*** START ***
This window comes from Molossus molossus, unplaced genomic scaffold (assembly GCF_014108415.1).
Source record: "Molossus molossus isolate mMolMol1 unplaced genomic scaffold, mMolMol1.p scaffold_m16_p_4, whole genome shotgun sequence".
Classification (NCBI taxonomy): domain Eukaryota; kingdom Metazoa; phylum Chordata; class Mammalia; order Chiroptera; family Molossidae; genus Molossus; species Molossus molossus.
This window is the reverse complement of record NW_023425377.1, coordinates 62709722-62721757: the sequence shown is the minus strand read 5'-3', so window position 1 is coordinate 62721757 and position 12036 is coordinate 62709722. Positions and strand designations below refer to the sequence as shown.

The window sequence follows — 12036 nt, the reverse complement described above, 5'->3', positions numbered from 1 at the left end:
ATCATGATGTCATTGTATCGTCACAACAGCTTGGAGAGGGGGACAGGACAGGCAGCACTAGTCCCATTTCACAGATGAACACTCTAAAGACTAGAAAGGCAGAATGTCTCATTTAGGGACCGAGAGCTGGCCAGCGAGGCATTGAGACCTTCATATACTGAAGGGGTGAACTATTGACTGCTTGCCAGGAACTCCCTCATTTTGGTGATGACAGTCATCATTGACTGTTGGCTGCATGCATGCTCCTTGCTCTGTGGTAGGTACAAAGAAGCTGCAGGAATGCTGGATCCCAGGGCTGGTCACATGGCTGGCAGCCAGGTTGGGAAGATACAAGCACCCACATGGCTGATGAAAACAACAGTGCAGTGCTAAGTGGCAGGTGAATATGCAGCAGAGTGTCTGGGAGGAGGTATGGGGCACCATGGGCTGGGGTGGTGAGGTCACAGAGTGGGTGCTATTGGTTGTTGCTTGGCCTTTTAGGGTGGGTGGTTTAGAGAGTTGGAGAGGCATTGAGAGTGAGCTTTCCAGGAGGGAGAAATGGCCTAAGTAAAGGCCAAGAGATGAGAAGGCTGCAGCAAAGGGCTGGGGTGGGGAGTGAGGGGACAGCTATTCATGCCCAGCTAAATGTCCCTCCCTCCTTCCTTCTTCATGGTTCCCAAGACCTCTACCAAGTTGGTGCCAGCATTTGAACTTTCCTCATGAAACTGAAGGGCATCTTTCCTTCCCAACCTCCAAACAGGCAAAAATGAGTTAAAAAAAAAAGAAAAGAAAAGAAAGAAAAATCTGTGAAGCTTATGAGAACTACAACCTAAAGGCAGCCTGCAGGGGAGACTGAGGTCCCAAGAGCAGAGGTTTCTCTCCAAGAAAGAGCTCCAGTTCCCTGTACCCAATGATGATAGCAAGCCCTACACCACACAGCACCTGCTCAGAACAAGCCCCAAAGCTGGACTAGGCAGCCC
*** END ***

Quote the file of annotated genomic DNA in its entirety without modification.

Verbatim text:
This window comes from Molossus molossus, unplaced genomic scaffold (assembly GCF_014108415.1).
Source record: "Molossus molossus isolate mMolMol1 unplaced genomic scaffold, mMolMol1.p scaffold_m16_p_4, whole genome shotgun sequence".
Classification (NCBI taxonomy): domain Eukaryota; kingdom Metazoa; phylum Chordata; class Mammalia; order Chiroptera; family Molossidae; genus Molossus; species Molossus molossus.
This window is the reverse complement of record NW_023425377.1, coordinates 62709722-62721757: the sequence shown is the minus strand read 5'-3', so window position 1 is coordinate 62721757 and position 12036 is coordinate 62709722. Positions and strand designations below refer to the sequence as shown.

The window sequence follows — 12036 nt, the reverse complement described above, 5'->3', positions numbered from 1 at the left end:
ATCATGATGTCATTGTATCGTCACAACAGCTTGGAGAGGGGGACAGGACAGGCAGCACTAGTCCCATTTCACAGATGAACACTCTAAAGACTAGAAAGGCAGAATGTCTCATTTAGGGACCGAGAGCTGGCCAGCGAGGCATTGAGACCTTCATATACTGAAGGGGTGAACTATTGACTGCTTGCCAGGAACTCCCTCATTTTGGTGATGACAGTCATCATTGACTGTTGGCTGCATGCATGCTCCTTGCTCTGTGGTAGGTACAAAGAAGCTGCAGGAATGCTGGATCCCAGGGCTGGTCACATGGCTGGCAGCCAGGTTGGGAAGATACAAGCACCCACATGGCTGATGAAAACAACAGTGCAGTGCTAAGTGGCAGGTGAATATGCAGCAGAGTGTCTGGGAGGAGGTATGGGGCACCATGGGCTGGGGTGGTGAGGTCACAGAGTGGGTGCTATTGGTTGTTGCTTGGCCTTTTAGGGTGGGTGGTTTAGAGAGTTGGAGAGGCATTGAGAGTGAGCTTTCCAGGAGGGAGAAATGGCCTAAGTAAAGGCCAAGAGATGAGAAGGCTGCAGCAAAGGGCTGGGGTGGGGAGTGAGGGGACAGCTATTCATGCCCAGCTAAATGTCCCTCCCTCCTTCCTTCTTCATGGTTCCCAAGACCTCTACCAAGTTGGTGCCAGCATTTGAACTTTCCTCATGAAACTGAAGGGCATCTTTCCTTCCCAACCTCCAAACAGGCAAAAATGAGTTAAAAAAAAAAGAAAAGAAAAGAAAGAAAAATCTGTGAAGCTTATGAGAACTACAACCTAAAGGCAGCCTGCAGGGGAGACTGAGGTCCCAAGAGCAGAGGTTTCTCTCCAAGAAAGAGCTCCAGTTCCCTGTACCCAATGATGATAGCAAGCCCTACACCACACAGCACCTGCTCAGAACAAGCCCCAAAGCTGGACTAGGCAGCCC